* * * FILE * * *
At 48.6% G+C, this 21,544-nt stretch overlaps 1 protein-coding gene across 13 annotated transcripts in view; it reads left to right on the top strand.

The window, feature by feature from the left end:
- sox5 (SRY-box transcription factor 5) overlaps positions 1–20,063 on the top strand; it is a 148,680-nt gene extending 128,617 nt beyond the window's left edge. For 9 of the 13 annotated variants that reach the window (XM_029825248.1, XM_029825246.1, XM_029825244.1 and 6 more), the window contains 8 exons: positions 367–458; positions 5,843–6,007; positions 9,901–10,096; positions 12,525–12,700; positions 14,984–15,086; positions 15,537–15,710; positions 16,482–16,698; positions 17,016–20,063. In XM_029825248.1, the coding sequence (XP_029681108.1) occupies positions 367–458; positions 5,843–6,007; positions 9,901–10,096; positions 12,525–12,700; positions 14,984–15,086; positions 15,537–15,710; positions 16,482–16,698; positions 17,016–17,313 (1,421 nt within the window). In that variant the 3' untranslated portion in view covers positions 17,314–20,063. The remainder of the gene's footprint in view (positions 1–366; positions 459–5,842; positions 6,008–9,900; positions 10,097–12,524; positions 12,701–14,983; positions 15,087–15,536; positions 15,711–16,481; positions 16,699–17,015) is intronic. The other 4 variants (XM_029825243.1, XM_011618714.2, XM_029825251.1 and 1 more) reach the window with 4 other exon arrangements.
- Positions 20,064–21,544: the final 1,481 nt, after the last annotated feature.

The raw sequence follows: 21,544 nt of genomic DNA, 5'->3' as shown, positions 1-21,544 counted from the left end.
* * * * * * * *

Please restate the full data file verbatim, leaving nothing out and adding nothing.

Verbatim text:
At 48.6% G+C, this 21,544-nt stretch overlaps 1 protein-coding gene across 13 annotated transcripts in view; it reads left to right on the top strand.

The window, feature by feature from the left end:
- sox5 (SRY-box transcription factor 5) overlaps positions 1–20,063 on the top strand; it is a 148,680-nt gene extending 128,617 nt beyond the window's left edge. For 9 of the 13 annotated variants that reach the window (XM_029825248.1, XM_029825246.1, XM_029825244.1 and 6 more), the window contains 8 exons: positions 367–458; positions 5,843–6,007; positions 9,901–10,096; positions 12,525–12,700; positions 14,984–15,086; positions 15,537–15,710; positions 16,482–16,698; positions 17,016–20,063. In XM_029825248.1, the coding sequence (XP_029681108.1) occupies positions 367–458; positions 5,843–6,007; positions 9,901–10,096; positions 12,525–12,700; positions 14,984–15,086; positions 15,537–15,710; positions 16,482–16,698; positions 17,016–17,313 (1,421 nt within the window). In that variant the 3' untranslated portion in view covers positions 17,314–20,063. The remainder of the gene's footprint in view (positions 1–366; positions 459–5,842; positions 6,008–9,900; positions 10,097–12,524; positions 12,701–14,983; positions 15,087–15,536; positions 15,711–16,481; positions 16,699–17,015) is intronic. The other 4 variants (XM_029825243.1, XM_011618714.2, XM_029825251.1 and 1 more) reach the window with 4 other exon arrangements.
- Positions 20,064–21,544: the final 1,481 nt, after the last annotated feature.

The raw sequence follows: 21,544 nt of genomic DNA, 5'->3' as shown, positions 1-21,544 counted from the left end.